Pub No:
124
Title:
Cobalamins and Cobinamides
Authors:
David Dolphin, Halko, D.J., and Silverman, R.B.
Journal:
Inorganic Syntheses,"D.H. Busch, Ed., John Wiley & Sons, New York, Vol. XX,
Year:
1980
Pages:
134-142
Abstract:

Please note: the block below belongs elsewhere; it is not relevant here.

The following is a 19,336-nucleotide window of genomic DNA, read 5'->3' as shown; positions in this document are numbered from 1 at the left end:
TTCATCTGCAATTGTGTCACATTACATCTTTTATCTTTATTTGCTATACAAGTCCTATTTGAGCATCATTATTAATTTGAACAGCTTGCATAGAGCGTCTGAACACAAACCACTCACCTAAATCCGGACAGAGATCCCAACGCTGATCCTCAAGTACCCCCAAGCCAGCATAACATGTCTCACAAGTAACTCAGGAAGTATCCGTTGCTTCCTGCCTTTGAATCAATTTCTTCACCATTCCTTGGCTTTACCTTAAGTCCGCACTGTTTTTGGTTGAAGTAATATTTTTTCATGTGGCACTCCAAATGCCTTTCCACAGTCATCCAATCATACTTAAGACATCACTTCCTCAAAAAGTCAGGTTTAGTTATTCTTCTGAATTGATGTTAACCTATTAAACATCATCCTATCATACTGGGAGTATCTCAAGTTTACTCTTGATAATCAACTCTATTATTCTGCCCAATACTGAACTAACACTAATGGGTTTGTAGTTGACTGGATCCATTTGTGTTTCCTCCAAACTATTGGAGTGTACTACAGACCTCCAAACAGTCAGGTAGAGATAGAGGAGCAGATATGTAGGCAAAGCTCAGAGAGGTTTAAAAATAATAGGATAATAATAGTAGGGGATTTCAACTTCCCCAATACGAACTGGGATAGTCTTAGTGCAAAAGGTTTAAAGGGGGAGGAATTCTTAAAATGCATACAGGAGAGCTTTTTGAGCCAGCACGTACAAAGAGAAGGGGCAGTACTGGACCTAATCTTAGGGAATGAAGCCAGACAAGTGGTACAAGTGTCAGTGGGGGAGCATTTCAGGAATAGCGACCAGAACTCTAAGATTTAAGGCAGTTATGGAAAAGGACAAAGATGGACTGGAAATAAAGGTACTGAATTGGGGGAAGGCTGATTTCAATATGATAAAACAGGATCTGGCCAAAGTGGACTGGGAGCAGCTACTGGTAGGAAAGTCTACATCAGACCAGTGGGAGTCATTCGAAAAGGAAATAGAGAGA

Methylcobalamin (I, R = -CH3) and the vitamin B12 coenzyme (I, R = 5'- deoxyadenosyl) are the only known naturally occurring organometalhc compounds. Both are derivatives of vitamin B12 (cyanocobalamin, I, R = —CN) and both can be synthesized from B12 but are best prepared from hydroxocobalamin. These and numerous other derivatives of B12 containing a cobalt-carbon bond are known, and provided the cobalt is bonded to a primary carbon atom the complexes are thermally very stable, but always photochemically labile as a result of homolytic cleavage of the cobalt-carbon bond. Two principal methods for formation of the cobalt-carbon bond are used.The first involves alkylation of B12s (where the cobalt 3+ of B12 has been reduced to Co(l+)) with a primary alkyl halide, or tosylate, or Michael addition of B12s, to an alkyne or activated alkene. While a wide variety of reducing agents will bring about the two-electron reduction of B12 to B12s, sodium tetrahydroborate is recommended for simplicity and reproducibility. However, reduction of the commercially available cyanocobalamin may in some cases present problems when the cyanide displaces the alkyl from the cobalamin during work-up. This problem is readily overcome by using hydroxocobalamin (I, R = —OH) that is prepared from cyanocobalamin by way of methylcobalamin.

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